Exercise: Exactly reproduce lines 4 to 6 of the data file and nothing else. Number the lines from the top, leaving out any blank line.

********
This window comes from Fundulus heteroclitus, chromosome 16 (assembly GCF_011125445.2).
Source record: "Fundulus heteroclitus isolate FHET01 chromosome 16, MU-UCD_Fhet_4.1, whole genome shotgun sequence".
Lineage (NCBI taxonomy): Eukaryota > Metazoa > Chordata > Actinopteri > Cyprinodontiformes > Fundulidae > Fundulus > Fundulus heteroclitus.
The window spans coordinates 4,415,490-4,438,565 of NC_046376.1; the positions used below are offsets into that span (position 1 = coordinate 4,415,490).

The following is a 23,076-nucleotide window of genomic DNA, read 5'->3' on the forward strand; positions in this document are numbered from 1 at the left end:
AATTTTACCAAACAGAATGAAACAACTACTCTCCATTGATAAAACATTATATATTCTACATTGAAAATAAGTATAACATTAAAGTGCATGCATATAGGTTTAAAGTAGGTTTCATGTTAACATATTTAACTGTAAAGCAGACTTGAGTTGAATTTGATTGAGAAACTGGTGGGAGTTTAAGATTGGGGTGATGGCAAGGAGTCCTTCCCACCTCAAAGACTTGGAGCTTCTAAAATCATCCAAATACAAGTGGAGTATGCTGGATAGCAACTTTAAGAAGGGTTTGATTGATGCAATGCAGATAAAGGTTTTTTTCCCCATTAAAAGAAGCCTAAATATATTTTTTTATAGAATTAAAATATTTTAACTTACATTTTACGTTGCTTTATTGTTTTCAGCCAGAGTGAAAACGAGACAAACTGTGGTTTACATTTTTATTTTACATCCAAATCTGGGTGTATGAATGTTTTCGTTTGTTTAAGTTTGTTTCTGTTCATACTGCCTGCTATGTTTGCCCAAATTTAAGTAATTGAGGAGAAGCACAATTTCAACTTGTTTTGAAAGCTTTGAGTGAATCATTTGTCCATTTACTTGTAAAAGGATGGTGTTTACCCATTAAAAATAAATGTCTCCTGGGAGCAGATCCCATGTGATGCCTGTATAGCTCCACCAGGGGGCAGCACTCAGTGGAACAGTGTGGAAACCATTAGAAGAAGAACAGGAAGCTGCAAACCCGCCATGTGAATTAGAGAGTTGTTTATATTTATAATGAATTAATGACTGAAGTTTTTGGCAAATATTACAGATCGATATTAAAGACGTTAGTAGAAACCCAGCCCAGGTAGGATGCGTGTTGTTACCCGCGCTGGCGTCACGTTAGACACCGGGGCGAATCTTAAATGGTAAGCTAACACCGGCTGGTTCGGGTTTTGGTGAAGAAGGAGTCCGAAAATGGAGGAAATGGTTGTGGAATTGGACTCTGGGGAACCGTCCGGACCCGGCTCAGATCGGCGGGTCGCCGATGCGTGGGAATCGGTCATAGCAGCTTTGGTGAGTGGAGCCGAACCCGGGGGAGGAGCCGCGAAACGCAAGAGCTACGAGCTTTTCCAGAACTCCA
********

The window spans coordinates 4,415,490-4,438,565 of NC_046376.1; the positions used below are offsets into that span (position 1 = coordinate 4,415,490).

The following is a 23,076-nucleotide window of genomic DNA, read 5'->3' on the forward strand; positions in this document are numbered from 1 at the left end:
AATTTTACCAAACAGAATGAAACAACTACTCTCCATTGATAAAACATTATATATTCTACATTGAAAATAAGTATAACATTAAAGTGCATGCATATAGGTTTAAAGTAGGTTTCATGTTAACATATTTAACTGTAAAGCAGACTTGAGTTGAATTTGATTGAGAAACTGGTGGGAGTTTAAGATTGGGGTGATGGCAAGGAGTCCTTCCCACCTCAAAGACTTGGAGCTTCTAAAATCATCCAAATACAAGTGGAGTATGCTGGATAGCAACTTTAAGAAGGGTTTGATTGATGCAATGCAGATAAAGGTTTTTTTCCCCATTAAAAGAAGCCTAAATATATTTTTTTATAGAATTAAAATATTTTAACTTACATTTTACGTTGCTTTATTGTTTTCAGCCAGAGTGAAAACGAGACAAACTGTGGTTTACATTTTTATTTTACATCCAAATCTGGGTGTATGAATGTTTTCGTTTGTTTAAGTTTGTTTCTGTTCATACTGCCTGCTATGTTTGCCCAAATTTAAGTAATTGAGGAGAAGCACAATTTCAACTTGTTTTGAAAGCTTTGAGTGAATCATTTGTCCATTTACTTGTAAAAGGATGGTGTTTACCCATTAAAAATAAATGTCTCCTGGGAGCAGATCCCATGTGATGCCTGTATAGCTCCACCAGGGGGCAGCACTCAGTGGAACAGTGTGGAAACCATTAGAAGAAGAACAGGAAGCTGCAAACCCGCCATGTGAATTAGAGAGTTGTTTATATTTATAATGAATTAATGACTGAAGTTTTTGGCAAATATTACAGATCGATATTAAAGACGTTAGTAGAAACCCAGCCCAGGTAGGATGCGTGTTGTTACCCGCGCTGGCGTCACGTTAGACACCGGGGCGAATCTTAAATGGTAAGCTAACACCGGCTGGTTCGGGTTTTGGTGAAGAAGGAGTCCGAAAATGGAGGAAATGGTTGTGGAATTGGACTCTGGGGAACCGTCCGGACCCGGCTCAGATCGGCGGGTCGCCGATGCGTGGGAATCGGTCATAGCAGCTTTGGTGAGTGGAGCCGAACCCGGGGGAGGAGCCGCGAAACGCAAGAGCTACGAGCTTTTCCAGAACTCCA